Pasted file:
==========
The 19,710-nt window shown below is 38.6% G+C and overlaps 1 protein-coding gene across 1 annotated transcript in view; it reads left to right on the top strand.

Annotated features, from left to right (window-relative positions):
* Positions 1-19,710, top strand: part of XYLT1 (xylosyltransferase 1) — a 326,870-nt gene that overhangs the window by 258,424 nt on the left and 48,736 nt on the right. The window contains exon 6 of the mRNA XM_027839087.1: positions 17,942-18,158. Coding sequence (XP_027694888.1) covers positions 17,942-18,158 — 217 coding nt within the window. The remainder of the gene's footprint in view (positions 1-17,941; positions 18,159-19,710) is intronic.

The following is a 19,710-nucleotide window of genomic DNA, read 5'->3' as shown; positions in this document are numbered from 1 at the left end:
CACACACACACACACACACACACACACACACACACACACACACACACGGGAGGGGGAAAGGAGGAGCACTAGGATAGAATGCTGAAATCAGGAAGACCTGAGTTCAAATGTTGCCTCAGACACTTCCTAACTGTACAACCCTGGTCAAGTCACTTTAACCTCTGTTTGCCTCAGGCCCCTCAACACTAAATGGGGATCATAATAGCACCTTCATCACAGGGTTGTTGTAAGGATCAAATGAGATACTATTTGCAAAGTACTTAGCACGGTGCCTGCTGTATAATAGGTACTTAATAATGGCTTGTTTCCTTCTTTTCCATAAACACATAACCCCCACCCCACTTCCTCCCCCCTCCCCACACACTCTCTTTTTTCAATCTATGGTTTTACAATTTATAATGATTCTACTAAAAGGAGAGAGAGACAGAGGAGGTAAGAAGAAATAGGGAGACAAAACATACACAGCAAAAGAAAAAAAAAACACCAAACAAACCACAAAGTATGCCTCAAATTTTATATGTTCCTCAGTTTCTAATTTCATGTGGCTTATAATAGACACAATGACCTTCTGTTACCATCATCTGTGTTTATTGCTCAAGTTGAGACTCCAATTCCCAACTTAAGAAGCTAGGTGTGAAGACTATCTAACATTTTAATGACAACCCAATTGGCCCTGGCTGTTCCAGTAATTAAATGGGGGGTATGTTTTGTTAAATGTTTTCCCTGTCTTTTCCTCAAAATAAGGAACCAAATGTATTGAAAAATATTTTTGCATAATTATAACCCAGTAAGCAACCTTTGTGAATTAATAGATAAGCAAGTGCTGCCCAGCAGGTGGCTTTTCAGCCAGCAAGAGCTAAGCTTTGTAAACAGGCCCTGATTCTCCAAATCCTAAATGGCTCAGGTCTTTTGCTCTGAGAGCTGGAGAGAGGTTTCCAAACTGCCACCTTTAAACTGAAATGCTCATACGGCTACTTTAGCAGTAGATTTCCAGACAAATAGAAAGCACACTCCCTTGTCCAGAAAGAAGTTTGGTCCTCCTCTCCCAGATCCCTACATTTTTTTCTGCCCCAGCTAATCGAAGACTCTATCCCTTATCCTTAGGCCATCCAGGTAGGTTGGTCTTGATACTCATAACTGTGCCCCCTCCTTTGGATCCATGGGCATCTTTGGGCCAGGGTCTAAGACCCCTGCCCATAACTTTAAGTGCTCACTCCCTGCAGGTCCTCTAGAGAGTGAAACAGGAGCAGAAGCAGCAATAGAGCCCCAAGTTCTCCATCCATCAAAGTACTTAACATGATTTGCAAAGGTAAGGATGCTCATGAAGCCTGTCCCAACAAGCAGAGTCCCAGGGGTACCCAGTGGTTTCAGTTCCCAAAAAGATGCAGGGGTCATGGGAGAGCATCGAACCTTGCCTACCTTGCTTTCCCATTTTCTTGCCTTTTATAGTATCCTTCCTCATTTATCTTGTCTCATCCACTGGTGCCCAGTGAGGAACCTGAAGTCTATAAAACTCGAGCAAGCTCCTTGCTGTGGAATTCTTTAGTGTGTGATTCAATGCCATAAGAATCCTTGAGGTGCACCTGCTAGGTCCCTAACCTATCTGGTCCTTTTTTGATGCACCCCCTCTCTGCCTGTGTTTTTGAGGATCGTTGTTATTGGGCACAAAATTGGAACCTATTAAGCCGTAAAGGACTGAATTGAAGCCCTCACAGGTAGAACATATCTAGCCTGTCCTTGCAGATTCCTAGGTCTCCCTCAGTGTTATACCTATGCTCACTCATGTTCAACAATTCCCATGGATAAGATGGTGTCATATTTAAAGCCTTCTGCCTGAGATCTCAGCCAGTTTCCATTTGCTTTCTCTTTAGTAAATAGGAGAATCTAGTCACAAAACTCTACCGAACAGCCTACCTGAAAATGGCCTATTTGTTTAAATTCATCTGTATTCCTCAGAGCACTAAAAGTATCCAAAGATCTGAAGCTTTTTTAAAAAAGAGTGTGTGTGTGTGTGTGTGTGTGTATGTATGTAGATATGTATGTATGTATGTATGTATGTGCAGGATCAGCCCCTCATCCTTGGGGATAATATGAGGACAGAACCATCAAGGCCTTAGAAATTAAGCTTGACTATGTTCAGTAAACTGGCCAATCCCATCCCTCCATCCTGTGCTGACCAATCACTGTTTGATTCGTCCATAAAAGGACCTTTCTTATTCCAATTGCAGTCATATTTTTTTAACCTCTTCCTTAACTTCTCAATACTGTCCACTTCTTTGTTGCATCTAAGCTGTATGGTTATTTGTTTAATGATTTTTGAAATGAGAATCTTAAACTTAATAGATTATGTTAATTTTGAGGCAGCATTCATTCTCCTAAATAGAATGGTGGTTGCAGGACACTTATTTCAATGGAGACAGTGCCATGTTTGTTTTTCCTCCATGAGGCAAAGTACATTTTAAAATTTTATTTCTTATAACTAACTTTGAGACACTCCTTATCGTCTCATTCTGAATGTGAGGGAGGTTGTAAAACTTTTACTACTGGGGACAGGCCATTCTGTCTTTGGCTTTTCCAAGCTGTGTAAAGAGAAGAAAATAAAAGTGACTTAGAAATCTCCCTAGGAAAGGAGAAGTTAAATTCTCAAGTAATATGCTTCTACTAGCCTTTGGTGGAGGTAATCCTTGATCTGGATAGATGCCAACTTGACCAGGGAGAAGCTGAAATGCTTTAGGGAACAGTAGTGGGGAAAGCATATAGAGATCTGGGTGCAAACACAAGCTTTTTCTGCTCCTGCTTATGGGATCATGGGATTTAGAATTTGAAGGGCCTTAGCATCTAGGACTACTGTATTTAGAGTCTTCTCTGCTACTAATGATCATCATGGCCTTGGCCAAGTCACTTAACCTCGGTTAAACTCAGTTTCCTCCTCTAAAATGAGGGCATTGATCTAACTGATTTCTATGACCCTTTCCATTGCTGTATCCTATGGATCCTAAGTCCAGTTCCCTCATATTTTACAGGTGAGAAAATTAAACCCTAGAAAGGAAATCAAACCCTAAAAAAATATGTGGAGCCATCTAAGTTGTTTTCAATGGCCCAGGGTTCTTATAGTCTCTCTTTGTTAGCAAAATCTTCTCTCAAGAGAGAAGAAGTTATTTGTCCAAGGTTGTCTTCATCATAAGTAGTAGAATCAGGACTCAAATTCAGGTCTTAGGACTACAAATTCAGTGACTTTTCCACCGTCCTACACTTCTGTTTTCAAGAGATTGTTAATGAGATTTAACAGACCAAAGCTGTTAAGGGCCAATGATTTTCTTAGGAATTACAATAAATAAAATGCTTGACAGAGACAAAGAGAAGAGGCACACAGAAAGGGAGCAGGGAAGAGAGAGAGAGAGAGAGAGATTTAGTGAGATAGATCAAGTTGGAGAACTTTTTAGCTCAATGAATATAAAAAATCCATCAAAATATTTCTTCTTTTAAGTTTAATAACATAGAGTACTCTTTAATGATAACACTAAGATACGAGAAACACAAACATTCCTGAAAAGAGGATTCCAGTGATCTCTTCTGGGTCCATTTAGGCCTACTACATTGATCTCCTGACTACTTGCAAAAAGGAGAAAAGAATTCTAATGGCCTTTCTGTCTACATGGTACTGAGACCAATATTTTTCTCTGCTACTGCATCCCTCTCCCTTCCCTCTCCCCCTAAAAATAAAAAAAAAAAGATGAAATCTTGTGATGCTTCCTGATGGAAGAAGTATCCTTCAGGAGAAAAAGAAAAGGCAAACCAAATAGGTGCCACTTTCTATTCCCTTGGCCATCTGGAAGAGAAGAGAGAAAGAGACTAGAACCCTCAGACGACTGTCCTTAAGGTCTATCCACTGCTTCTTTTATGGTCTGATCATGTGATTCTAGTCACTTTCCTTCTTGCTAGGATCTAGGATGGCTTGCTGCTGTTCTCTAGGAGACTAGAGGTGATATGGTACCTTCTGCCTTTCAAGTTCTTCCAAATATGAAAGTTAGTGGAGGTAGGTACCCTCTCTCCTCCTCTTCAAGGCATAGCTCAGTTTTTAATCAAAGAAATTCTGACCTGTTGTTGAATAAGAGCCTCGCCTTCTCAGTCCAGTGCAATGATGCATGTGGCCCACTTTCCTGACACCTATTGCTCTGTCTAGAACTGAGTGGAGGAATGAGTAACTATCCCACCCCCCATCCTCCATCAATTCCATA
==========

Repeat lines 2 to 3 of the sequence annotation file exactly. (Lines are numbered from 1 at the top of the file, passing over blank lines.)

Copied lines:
Annotated features, from left to right (window-relative positions):
* Positions 1-19,710, top strand: part of XYLT1 (xylosyltransferase 1) — a 326,870-nt gene that overhangs the window by 258,424 nt on the left and 48,736 nt on the right. The window contains exon 6 of the mRNA XM_027839087.1: positions 17,942-18,158. Coding sequence (XP_027694888.1) covers positions 17,942-18,158 — 217 coding nt within the window. The remainder of the gene's footprint in view (positions 1-17,941; positions 18,159-19,710) is intronic.